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Magical Rajasthan

One Saturday last October, with winter just around the corner, I started on my long-awaited tour to discover the colours of India in Rajasthan. I timed it primarily for Pushkar’s Cattle fair and started my journey in Jaipur, before going to the golden Jaisalmer. Jaipur, the City of Victory, is chaotic and congested, though it still has a habit of tickling travellers pink. 

Stunning hilltop forts and glorious palaces fit like footprints from a rich royal past, candyfloss-bright turbans blaze a trail through brilliant bargain-filled bazaars, and fluttering tie-dye saris catch the eye like butterflies. As the gateway to the desert state of Rajasthan, however, it’s also a city permanently under siege. Package tourists are captivated by (and offloaded on) the bustling bazaars, world-class hotels and clammy sophistication, while camel carts and cows waddle through diesel-soaked streets, rampaging rickshaw drivers hustle and burn past businessmen and tourists, and scores of street children beg outside huge jewellery shops and palatial hotels.

The historic palaces, forts, the sun-tanned faces of its people, bright local costumes all around, offer great opportunities to any photographer. Hawamahal, City Palace, Jalmahal, Amber Fort, Nahargarh Fort and above all, the magical colours of Jaipur, are a complete feast for any photographer. With my limited ability I tried to capture at least its essence, but fell short on many accounts. Jaipur beams boldest at dusk – when it’s well worth walking to Amber fort – and, much like its founder, Jai Singh II, the Pink City is both proud and resilient. Try to visit during the numerous colourful festivals on show. There’s the Elephant Festival in March, Gangaur is celebrated in March/April and Teej celebrations occur in August.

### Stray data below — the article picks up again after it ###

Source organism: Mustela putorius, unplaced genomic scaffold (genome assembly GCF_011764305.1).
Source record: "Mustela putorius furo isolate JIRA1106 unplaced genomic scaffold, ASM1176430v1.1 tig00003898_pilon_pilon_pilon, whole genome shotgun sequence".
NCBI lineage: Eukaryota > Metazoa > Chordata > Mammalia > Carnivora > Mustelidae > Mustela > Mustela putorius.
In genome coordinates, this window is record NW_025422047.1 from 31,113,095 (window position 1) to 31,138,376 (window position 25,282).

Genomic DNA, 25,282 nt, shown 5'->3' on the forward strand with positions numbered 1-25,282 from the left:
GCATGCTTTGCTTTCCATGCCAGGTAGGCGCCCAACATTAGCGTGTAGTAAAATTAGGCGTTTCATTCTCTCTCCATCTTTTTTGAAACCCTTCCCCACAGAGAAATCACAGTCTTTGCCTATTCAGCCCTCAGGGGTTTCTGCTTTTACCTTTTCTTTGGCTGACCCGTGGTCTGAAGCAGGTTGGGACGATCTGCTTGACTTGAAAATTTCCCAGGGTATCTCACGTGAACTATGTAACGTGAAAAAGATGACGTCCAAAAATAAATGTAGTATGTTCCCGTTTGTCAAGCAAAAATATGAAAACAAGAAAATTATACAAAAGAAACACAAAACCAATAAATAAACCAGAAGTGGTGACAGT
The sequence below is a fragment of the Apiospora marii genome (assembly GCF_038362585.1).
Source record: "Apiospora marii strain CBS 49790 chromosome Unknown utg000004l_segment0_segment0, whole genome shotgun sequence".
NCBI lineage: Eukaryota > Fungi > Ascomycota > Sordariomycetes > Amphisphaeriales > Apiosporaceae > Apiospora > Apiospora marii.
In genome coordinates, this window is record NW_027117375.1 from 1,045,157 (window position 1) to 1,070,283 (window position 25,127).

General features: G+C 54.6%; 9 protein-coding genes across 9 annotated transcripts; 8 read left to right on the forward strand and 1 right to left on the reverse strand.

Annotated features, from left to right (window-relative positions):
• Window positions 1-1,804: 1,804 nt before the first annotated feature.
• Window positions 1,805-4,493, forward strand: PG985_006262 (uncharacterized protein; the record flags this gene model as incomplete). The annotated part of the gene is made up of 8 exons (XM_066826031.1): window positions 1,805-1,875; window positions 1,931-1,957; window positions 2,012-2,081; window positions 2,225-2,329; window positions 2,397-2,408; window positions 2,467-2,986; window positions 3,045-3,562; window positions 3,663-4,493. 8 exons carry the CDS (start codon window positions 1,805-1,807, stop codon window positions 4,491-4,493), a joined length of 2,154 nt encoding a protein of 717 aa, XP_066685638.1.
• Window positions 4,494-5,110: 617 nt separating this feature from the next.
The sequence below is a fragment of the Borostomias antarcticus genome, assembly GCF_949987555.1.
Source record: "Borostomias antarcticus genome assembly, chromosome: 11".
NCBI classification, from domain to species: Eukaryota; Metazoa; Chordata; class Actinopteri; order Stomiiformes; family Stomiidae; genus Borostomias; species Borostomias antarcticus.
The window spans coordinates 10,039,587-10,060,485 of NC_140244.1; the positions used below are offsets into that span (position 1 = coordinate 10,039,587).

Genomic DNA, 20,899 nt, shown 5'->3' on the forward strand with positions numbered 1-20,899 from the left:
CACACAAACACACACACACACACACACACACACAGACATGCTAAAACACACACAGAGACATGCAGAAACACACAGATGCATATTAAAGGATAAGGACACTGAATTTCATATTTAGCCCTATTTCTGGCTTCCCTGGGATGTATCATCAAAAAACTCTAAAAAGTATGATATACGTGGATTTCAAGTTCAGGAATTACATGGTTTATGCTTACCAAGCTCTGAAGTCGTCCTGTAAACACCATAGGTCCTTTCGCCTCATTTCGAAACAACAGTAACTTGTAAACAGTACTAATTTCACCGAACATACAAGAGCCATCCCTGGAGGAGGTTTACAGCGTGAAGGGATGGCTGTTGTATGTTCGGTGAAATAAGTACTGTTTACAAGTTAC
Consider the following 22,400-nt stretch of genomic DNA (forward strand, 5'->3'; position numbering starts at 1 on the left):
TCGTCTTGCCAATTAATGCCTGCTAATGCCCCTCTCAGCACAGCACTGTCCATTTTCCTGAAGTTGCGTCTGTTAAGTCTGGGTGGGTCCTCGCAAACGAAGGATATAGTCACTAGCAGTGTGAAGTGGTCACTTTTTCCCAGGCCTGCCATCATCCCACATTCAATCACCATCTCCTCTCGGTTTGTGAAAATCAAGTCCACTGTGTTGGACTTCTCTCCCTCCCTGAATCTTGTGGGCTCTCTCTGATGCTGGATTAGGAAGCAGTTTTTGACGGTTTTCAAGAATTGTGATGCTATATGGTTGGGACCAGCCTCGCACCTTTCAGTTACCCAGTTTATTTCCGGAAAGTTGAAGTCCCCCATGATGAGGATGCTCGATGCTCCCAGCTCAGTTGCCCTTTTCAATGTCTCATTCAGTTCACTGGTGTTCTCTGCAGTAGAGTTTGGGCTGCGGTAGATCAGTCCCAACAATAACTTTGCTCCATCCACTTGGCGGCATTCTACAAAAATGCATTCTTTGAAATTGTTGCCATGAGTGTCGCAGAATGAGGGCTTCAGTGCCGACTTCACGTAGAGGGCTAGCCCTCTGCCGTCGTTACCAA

My first day was spent inside the city palace and in Jal Mahal. A complex of courtyards, gardens and buildings, the impressive City Palace is right in the centre of the Old City. The outer wall was built by Jai Singh, but within it the palace has been enlarged and adapted over the centuries. There are palace buildings from different eras but despite the gradual development, the whole is a striking blend of Rajasthani and Mughal architecture. The Kachhwaha Rajputs were patrons of the arts and took pride in their collection of valuable artefacts which can be viewed in the museum here, which became a public museum under Man Singh II. His successor, Maharaja Bhawani Singh, took a keen interest in its development. The price of admission also gets you in to Jaigarh Fort, a long climb above Amber Fort. Jaipur’s most distinctive landmark, the Hawa Mahal, is an extraordinary, fairy-tale, pink sandstone, delicately honeycombed hive that rises a dizzying five storeys.  The palace is part of the City Palace complex. It was constructed in 1799 by Maharaja Sawai Pratap Singh to enable ladies of the royal household to watch the life and processions of the city. Inside it’s barely a building at all, only around one room deep, with narrow, delicately scalloped walkways. It’s still a great place for people-watching from behind the small shutters. The top offers stunning views over Jantar Mantar and the City Palace one way, and over Siredeori Bazaar the other. Adjacent to the City Palace is Jantar Mantar, an observatory begun by Jai Singh in 1728, which resembles a collection of bizarre sculptures. The name is derived from the Sanskrit yanta mantr meaning ‘instrument of calculation’, and in 2010 it was added to India’s list of World Heritage Sites. Jai Singh liked astronomy even more than he liked war and town planning. Before constructing the observatory he sent scholars abroad to study foreign structures. He built five observatories and this is the largest and best preserved. Near the beautiful marble cenotaphs of the maharanis of Jaipur, on Amber Rd, is the red-sandstone Jal Mahal, built in 1799 by Madho Singh as a summer resort for the royal family – they used to base duck-hunting parties here. It’s beautifully situated in the watery expanse of Man Sagar lake, whose water level varies seasonally. I started again on the second day at 5-30 am to catch the Forts in the morning light. My first stop was Amber Fort. Although it was my second visit to this beautiful Fort, the grandeur of the architecture and its size left me awestruck. This fort was constructed by Raja Man Singh I in 1592 and was completed by Mirja Raja Jai Singh and is a beautiful fusion of Hindu and Mughal architecture. Made of red sandstone and white marble, it is a classic, romantic palace with a magnificent aura. The fort houses a famous temple called Amer Kali Temple. Raja Man Singh recovered a statue of Devi Kali from the sea in Jessore in Bangladesh and built this temple. Elephants carry enthusiastic tourists up the Fort’s steep path on their back, and the place gets lively with activities and the beat of drums with their arrival. The elephants tirelessly climb up the stairs & put tourists down on a platform.